• If you are not comfortable in donating cash, don’t! In many developing countries where law is not strictly enforced on how donations should be treated, we may not know the specific purposes our cash donations may eventually be used for. Therefore, a more practicable approach could be to donate in kinds, i.e. purchase items or provide services that would make a direct impact to the community.
  • Be open-minded. As with all interactions, there may be differences in cultures and living habits. Be observant, approachable and try to listen to the needs of the community you are helping.
Volunteering in Thailand
Playing at the creek

Volunteering could be another good way to understand a country as well as its geopolitical issues and humanitarian needs. It presents a good opportunity to immense in the local community and culture. If you have some time to spare during your vacation in future, perhaps you could plan your own volunteer stint there!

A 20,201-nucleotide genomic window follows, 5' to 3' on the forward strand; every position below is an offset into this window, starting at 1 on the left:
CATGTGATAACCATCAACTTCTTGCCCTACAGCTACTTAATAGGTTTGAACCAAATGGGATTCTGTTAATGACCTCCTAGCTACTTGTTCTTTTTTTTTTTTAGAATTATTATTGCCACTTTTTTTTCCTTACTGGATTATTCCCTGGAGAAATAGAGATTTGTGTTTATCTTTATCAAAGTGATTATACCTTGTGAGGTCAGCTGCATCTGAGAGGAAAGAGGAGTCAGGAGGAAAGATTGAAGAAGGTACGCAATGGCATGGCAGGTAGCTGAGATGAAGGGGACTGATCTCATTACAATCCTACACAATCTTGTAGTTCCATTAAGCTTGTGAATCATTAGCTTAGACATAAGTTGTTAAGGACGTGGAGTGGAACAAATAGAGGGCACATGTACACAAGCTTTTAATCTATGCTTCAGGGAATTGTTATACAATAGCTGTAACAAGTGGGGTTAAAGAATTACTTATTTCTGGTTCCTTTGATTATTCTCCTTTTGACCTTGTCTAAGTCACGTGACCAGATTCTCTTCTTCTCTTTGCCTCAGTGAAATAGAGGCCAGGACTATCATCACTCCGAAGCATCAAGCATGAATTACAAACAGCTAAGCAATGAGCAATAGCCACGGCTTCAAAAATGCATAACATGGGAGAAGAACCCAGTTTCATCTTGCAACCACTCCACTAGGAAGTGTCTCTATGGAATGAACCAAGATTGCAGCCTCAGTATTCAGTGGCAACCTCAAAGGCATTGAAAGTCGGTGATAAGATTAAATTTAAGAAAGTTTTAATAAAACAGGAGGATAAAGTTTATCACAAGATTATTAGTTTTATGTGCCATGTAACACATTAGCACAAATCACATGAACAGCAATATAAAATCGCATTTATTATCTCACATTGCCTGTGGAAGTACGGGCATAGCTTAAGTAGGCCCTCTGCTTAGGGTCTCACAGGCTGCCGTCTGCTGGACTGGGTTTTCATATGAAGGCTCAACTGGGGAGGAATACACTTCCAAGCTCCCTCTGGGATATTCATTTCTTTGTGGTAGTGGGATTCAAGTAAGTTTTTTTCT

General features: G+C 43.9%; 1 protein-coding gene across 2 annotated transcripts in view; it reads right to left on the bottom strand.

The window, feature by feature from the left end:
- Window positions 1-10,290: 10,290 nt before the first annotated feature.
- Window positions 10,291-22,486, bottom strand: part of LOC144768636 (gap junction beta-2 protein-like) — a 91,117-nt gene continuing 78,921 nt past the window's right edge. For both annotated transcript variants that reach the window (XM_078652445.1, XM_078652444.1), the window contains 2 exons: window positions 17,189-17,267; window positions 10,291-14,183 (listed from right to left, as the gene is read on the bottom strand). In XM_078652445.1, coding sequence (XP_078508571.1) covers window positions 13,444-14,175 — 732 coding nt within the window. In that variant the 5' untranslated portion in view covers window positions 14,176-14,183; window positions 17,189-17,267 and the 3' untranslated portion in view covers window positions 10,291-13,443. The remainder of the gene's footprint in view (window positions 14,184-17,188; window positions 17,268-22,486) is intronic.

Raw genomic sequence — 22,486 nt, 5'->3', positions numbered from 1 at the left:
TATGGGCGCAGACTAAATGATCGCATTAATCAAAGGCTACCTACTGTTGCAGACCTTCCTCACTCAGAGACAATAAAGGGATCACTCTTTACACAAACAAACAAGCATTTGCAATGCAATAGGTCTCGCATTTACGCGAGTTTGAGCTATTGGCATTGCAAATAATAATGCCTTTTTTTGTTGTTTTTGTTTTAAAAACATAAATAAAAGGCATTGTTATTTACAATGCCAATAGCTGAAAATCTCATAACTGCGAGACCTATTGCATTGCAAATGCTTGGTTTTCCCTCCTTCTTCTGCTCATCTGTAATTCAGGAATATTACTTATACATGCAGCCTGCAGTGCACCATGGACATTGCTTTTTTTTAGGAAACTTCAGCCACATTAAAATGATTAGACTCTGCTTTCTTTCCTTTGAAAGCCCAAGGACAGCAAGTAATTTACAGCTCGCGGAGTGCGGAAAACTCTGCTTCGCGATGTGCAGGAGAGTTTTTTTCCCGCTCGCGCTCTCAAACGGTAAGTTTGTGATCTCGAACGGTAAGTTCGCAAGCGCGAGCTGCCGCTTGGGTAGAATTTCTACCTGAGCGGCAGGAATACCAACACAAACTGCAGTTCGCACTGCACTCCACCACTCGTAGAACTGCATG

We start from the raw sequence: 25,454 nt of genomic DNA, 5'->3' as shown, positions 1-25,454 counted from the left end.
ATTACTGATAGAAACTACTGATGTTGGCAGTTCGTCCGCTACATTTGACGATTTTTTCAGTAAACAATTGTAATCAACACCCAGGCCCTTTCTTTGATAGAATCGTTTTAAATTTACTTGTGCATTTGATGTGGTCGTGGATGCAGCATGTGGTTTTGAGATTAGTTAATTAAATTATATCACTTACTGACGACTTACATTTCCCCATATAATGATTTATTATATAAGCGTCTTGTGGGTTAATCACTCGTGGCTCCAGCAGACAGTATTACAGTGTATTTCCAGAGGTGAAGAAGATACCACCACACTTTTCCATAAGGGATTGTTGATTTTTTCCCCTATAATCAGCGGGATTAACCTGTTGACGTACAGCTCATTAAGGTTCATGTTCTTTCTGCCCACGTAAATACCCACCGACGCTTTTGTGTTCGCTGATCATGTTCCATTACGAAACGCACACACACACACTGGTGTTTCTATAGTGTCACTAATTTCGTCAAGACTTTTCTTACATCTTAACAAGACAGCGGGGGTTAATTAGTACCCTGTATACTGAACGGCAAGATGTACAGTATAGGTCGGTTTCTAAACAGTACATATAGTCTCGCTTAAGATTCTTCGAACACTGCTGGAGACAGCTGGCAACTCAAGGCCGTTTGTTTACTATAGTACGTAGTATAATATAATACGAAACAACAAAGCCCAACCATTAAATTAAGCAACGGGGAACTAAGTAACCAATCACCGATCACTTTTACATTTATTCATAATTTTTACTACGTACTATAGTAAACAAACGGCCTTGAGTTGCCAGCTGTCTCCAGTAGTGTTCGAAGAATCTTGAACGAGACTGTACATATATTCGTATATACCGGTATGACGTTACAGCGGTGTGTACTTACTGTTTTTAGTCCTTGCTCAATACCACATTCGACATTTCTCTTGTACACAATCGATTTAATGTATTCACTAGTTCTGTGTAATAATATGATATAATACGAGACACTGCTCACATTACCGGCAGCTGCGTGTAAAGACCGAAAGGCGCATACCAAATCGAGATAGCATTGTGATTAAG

7 thoughts on “Overseas Volunteering Experience – What I Did in Thailand

  1. Hi, this village looks interesting, am also looking to do something similar to this. How far is this village from Bangkok and how can we reach there?

    1. Hi, we drove to Hua Hin and from there, met with the charity organization to drive to the village. We left BKK central early in the morning at around 7am to avoid jam and reached Hua Hin by around 10.30am.

      1. Could I find out if there are public transport, bus/taxi, to reach Hua Hin from Bangkok? Which charity organisation did you contact? How many of you were there in the group?

    1. Hi- would def consider going again, probably to other villages. We in fact went back to same village again few months later on a day trip to pass donations and gifts to the village.

  2. Hi that’s nice, do you still link up with Jungle Aid when going over to the villages? Do you stay over at the village or make day trips only? Was thinking of going over next March, but no luck with Jungle Aid yet.